What Livheim and his team found was that when compared to a control group that received standard individual support from the school health department, those in the ACT group experienced significantly better outcomes overall. The main findings of this particular study showed that the Australian ACT group were found to have significant decreases in symptoms of depression while the Swedish ACT group were found to have significant decreases in levels of stress when compared to those who received treatment as usual. What these findings tell us is that ACT can have several benefits, even when delivered in a brief group format. This suggests that ACT might be easily implemented into a school setting for the preventative treatment of psychological distress in adolescents.
In terms of what drives success in ACT, researchers Blake Berryhill and Marcie Lechtenberg suggest that clearly identifying values is a core contributor to better treatment outcome. Berryhill and Lectenberg highlight that the core underlying principle of ACT is to live a rich and meaningful life that is driven by and in sync with what an individual values. Values are differentiated by goals by the fact that they are a guideline for how to live and do not necessarily have an end point. For instance, consider being a good son/daughter as a value but getting along well with one’s parents as a goal. As values direct our behaviour, Berryhill and Lectenberg argue that clearly identifying values is essential for moving adolescents along in treatment.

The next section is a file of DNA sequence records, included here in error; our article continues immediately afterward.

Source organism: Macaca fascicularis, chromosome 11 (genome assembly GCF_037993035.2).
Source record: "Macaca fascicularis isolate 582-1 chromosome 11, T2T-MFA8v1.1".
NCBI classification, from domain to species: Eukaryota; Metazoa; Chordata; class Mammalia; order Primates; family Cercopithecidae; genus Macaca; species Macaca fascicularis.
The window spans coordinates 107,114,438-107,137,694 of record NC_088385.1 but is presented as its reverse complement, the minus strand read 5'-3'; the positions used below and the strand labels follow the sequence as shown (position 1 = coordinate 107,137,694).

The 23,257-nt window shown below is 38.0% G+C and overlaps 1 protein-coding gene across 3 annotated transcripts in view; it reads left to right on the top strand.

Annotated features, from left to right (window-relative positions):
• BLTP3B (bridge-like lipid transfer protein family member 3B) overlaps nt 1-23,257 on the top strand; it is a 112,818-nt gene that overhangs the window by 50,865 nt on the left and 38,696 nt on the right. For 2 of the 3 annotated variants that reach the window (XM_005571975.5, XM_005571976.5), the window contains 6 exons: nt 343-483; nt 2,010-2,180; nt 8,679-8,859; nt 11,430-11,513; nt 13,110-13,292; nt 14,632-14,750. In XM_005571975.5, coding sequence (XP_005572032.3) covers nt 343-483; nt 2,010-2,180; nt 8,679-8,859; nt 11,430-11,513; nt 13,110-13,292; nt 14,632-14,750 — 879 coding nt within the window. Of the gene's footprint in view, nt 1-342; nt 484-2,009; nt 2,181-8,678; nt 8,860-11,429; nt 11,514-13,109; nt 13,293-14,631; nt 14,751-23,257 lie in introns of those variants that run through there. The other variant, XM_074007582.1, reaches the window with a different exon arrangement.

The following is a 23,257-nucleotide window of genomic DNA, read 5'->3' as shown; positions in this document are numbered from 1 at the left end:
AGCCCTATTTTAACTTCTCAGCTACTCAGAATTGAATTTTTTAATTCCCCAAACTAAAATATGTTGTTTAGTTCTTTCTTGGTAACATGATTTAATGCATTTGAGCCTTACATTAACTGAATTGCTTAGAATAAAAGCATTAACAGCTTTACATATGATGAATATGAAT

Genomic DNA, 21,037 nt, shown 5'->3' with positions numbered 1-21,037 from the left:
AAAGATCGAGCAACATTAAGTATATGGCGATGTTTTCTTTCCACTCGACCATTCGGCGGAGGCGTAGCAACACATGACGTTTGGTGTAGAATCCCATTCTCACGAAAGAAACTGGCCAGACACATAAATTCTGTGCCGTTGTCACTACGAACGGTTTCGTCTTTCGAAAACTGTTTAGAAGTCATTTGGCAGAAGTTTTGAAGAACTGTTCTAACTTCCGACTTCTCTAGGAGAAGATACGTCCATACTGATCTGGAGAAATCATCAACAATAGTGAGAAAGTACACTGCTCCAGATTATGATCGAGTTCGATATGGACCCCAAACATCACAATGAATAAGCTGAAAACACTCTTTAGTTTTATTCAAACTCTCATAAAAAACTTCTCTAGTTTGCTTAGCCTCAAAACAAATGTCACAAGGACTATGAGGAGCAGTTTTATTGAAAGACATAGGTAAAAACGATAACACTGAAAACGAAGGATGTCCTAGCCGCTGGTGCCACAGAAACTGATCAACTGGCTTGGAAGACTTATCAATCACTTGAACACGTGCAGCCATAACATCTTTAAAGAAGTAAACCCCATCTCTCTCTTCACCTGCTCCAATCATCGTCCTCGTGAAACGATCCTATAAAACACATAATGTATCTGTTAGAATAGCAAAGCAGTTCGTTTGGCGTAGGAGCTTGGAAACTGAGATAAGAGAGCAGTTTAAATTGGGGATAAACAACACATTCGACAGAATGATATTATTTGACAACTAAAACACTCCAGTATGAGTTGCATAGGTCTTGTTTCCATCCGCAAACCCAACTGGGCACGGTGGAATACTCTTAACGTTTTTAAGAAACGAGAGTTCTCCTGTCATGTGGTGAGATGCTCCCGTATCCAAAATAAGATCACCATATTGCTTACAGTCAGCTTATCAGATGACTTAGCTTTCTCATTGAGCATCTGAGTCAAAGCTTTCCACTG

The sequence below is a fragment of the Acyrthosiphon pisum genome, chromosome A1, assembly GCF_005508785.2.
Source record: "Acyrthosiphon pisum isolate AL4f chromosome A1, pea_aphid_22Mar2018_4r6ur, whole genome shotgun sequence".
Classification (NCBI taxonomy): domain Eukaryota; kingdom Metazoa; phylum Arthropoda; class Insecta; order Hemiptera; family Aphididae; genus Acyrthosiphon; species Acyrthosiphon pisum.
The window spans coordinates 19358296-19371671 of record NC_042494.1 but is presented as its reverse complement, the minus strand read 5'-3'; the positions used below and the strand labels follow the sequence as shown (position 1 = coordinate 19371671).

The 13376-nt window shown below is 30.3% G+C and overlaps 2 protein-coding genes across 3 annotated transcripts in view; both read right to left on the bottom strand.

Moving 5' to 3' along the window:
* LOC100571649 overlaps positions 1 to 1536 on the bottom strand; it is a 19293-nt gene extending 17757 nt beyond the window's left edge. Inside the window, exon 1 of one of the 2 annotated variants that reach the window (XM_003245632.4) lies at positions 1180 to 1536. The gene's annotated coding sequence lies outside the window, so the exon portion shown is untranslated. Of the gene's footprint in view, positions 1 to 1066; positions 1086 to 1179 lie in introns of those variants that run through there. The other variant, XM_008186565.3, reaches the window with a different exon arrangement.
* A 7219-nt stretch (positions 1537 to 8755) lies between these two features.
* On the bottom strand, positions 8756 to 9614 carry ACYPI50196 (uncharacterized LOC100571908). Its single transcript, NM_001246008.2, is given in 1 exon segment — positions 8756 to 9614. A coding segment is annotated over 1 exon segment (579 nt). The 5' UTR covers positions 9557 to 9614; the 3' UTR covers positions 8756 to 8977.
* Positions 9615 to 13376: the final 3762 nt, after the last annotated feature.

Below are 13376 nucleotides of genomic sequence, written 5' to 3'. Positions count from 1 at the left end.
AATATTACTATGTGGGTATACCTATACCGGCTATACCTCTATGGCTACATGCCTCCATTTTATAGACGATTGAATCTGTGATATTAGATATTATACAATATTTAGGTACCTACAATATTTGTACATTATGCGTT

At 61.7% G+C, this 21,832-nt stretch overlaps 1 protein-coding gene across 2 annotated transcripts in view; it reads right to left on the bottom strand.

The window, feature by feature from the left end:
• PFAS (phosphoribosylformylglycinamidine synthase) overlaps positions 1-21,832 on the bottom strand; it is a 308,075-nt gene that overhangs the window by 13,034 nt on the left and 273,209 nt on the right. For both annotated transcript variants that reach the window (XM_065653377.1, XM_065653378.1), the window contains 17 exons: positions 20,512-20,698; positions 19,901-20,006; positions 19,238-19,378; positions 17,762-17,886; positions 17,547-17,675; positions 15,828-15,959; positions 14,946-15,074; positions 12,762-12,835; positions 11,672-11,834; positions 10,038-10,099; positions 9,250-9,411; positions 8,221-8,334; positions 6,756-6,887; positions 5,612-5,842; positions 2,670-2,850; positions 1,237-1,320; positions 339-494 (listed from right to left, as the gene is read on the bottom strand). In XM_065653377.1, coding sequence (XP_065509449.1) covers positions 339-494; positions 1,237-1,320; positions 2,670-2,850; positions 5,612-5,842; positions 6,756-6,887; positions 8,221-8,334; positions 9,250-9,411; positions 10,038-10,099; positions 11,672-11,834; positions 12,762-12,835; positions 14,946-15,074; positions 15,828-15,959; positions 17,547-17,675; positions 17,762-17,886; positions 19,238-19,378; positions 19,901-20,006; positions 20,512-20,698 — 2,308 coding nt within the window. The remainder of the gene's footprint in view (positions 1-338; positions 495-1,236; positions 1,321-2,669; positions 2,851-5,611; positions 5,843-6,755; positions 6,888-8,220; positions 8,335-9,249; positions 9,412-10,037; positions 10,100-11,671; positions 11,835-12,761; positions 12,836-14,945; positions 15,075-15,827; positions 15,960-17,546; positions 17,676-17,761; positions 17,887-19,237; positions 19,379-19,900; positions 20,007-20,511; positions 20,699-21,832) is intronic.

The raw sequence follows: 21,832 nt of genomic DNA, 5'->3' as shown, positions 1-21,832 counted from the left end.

While this is done early on in formal ACT settings, identifying goals can be completed at home with some careful consideration and support. For instance, if you are the parent of an adolescent, consider how you could help them to identify what their values are and assess to what extent they are currently living to these values. Berryhill and Lectenberg suggest trying to help the adolescent to identify what kind of person they want to be in each domain of their life (e.g. home, school, friends). By doing this, and really focusing on what the adolescent wants to be, you may find that a number of distinct values emerge. Once this happens, you can encourage the adolescent to discuss to what extent they feel that they are currently living to these values. By identifying values and generating an interest for change, you can then encourage the adolescent to behave in a way that fosters these specific values.
With rates of psychological distress in adolescents increasing, more needs to be done to support adolescents already dealing with such distress and also to prevent this distress developing in the first place. ACT serves as a potential solution for both of these issues. By focusing on acceptance and living moment-by-moment in a value-guided manner, ACT may be an extremely beneficial treatment for adolescents experiencing significant psychological distress. As well as this, ACT also has the potential to be used as a preventative tool for young people at risk for such distress. Education support services could benefit from including ACT informed programmes that promote these principles.
Links to the mentioned articles are included here:
The effectiveness of Acceptance and Commitment Therapy for Adolescent Mental Health: Swedish and Australian Pilot Outcomes (Livheim, F., et al., 2014).
Acceptance and Commitment Therapy with Adolescents: Identifying and Clarifying Values (Berryhill, B., & Lechtenberg, M. 2015).
A comparison between DBT, MDT, CBT, and ACT in the treatment of adolescents (Bass, C., et al., 2014).
Ms. Niamh Allen, M.A. B.Sc.